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SUB-CLASS 10. Leguminous fruits.

Tamarind, Tamarindus Indica.

St. John's Bread, or Carob, Ceratonia siliqua.

SUB-CLASS 11. Nut-fruits (Nuciculture).

Walnut, Juglans regia.

Japan walnut, Juglans Sieboldiana.

Black walnut, Juglans nigra.

Butternut, Juglans cinerea.

Pecan, Hicoria Pecan.

Shell-bark hickory, Hicoria ovata and H. laciniosa.

The Orchard and Vine Fruits.

European chestnut, Castanea vesca.
American chestnut, Castanea Americana.
Japan chestnut, Castanea Japonica.
Chinquapin, Castanea pumila.
Filbert, Corylus Avellana.
Litchi, Nephelium Litchi.
Ginkgo, Ginkgo biloba.
Almond, Prunus Amygdalus.

Russian almond, Prunus nana.
Tropical almond, Terminalia Catappa.
Cashew, Anacardium occidentale.
Pistacio, Pistacio vera.

SUB-CLASS 12. Palmaceous fruits.

Cocoa-nut, Cocos nucifera.

Date, Phoenix dactylifera.
And others.

SUB-CLASS 13. Miscellaneous tree-fruits.

Olive, Olea Europaa.

Pomegranate, Punica Granatum.

Papaw, Carica Papaya.

Hovenia, Hovenia dulcis.

Jujube, Zizyphus Jujuba, and others.

Myrica, Myrica Nagi (M. rubra).

Sea-grape, Coccoloba uvifera.

Otaheite gooseberry, Phyllanthus disticha.

Spanish lime, Melicocca bijuga.

Alligator pear, Persea gratissima.
Strawberry tree, Arbutus Unedo.
Mammee apple, Mammea Americana.



SUB-CLASS 1. Viticulture; comprising

Wine grape, Vitis vinifera.

Fox grape, Vitis Labrusca.

Summer grape, Vitis æstivalis,

Post-oak grape, Vitis æstivalis, var. Linsecomii.

Muscadine and Scuppernong grapes, Vitis rotundifolia.


Sand grape, Vitis rupestris.
River-bank grape, Vitis vulpina.
And other native species of vitis.

SUB-CLASS 2. Passifloraceous fruits.

Granadilla, Passiflora edulis.
And others.


SUB-CLASS 1. Bush-fruits.

Group a. Rubaceous fruits (cane-fruits, or bramble-fruits).

Raspberry, Rubus Idæus.

Black-cap raspberry, Rubus occidentalis.

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* Small-fruits. A term applied to all small and berry-like fruits which are produced upon bushes or perennial herbaceous plants; as currant, blackberry, raspberry, strawberry. In Europe the strawberry is classed with garden vegetables. Small-fruits is an American term.

Bush-fruits. Fruits which are borne upon bushes, or small woody plants destitute of a central stem or axis. It is an English term, and is equivalent to small fruits, except that it does not include the strawberry.

Non-woody Fruits.

SUB-CLASS 2. Strawberry culture.

Garden strawberry, Fragaria Chiloensis.
Hautbois strawberry, Fragaria moschata.
Alpine strawberry, Fragaria vesca.
Virginian strawberry, Fragaria Virginiana.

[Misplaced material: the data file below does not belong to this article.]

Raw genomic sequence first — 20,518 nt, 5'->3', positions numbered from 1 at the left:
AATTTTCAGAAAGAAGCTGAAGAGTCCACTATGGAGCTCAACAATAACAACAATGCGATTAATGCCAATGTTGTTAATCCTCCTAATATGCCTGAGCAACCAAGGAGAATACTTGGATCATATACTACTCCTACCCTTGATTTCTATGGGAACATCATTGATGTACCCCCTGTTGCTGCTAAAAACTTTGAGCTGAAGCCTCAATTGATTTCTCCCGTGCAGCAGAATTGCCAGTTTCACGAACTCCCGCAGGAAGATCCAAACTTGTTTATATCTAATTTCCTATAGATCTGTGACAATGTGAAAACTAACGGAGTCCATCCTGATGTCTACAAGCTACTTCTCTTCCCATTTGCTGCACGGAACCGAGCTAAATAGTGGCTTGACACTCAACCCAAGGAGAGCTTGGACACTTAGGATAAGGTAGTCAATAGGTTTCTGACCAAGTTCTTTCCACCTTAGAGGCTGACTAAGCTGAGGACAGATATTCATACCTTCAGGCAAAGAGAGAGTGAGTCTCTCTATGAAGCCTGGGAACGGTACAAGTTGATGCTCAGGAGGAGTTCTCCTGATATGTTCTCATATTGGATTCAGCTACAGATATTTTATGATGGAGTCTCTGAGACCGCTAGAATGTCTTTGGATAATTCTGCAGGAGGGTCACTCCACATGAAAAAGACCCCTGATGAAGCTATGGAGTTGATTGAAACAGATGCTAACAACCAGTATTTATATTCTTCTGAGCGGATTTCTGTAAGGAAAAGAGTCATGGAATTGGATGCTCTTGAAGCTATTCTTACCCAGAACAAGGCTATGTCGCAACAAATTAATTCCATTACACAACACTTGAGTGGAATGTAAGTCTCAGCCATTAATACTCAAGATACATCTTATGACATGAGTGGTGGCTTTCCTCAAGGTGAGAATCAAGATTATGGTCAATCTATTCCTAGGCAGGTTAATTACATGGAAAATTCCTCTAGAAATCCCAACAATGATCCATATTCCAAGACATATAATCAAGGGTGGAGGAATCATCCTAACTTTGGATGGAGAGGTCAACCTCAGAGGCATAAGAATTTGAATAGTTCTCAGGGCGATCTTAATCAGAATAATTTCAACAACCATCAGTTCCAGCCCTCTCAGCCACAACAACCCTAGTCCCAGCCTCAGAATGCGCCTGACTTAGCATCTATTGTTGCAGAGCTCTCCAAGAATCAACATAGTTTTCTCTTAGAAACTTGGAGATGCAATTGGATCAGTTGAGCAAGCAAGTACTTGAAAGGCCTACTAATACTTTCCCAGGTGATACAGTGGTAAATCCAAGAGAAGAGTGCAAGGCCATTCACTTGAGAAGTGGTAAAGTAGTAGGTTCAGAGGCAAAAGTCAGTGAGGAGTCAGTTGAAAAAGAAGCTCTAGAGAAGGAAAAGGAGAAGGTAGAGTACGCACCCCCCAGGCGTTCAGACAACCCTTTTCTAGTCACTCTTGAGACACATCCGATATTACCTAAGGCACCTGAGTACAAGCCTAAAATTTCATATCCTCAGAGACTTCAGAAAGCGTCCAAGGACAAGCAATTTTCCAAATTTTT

SUB-CLASS 3. Cranberry culture.

Common cranberry, Vaccinium macrocarpon.

SUB-CLASS 1. Musaceous fruits.

Banana, Musa Sapientium.
Plantain, Musa paradisiaca.

SUB-CLASS 2. Pineapple.

Common pineapple, Ananas sativus.


Cactaceous fruits.

Prickly pear, Opuntia Tuna, and others.
Indian fig, Opuntia Ficus-Indica.
Barbadoes gooseberry, Pereskia aculeata.

SUB-CLASS 4. Miscellaneous herb-like fruits.
Cyphomandra, Cyphomandra betacea.
Ceriman, Monstera deliciosa.


Fruit-growing, in common with all agricultural pursuits, thrives best in certain geographical areas. That is, the business is not capable of equal development in all parts of the country. The chiefest determinative factor in the distribution of fruit-culture is climate. The particular quality or factor of climate which determines the fruit-zones differs with each

type or group of fruits; but in general it may be said that the relative annual temperature is the most influential factor.

The temperature determinant. It is customary to recognize three general climatal fruit-zones,—the temperate (typified by the apple and the peach), the semi-tropical (citrous tribes, fig, olive, pomegranate), and the tropical (cocoa-nut, banana, anona, mango). There are no positive limits of temperature which mark off or separate these zones; but it is enough for our purpose to say that the temperate zone is one which is marked by a long winter of freezing and by the deciduous types of fruits; the semitropical zone is one in which the winter is a short season of light frosts or only occasional freezes, and in which the fruit trees are evergreen or very nearly so; and the tropical zone is frostless, and is marked by evergreen and mostly ever-growing fruit-plants.

The limits of these climatal zones are exceedingly devious. In eastern North America, the northern limit of profitable fruit-growing is not far from the forty-fifth parallel, and the limit sinks considerably lower than this in the middle west, and rises much above it on the Pacific slope. The northern limit of the sub-tropical zone in the east is Northern Florida and a narrow area skirting the Gulf of Mexico, and upon the western side of the continent it extends in the valley climates as high as the fortieth parallel. The only portion of the tropical fruit-zone which lies in the United States is in extreme southern Florida, comprising about two

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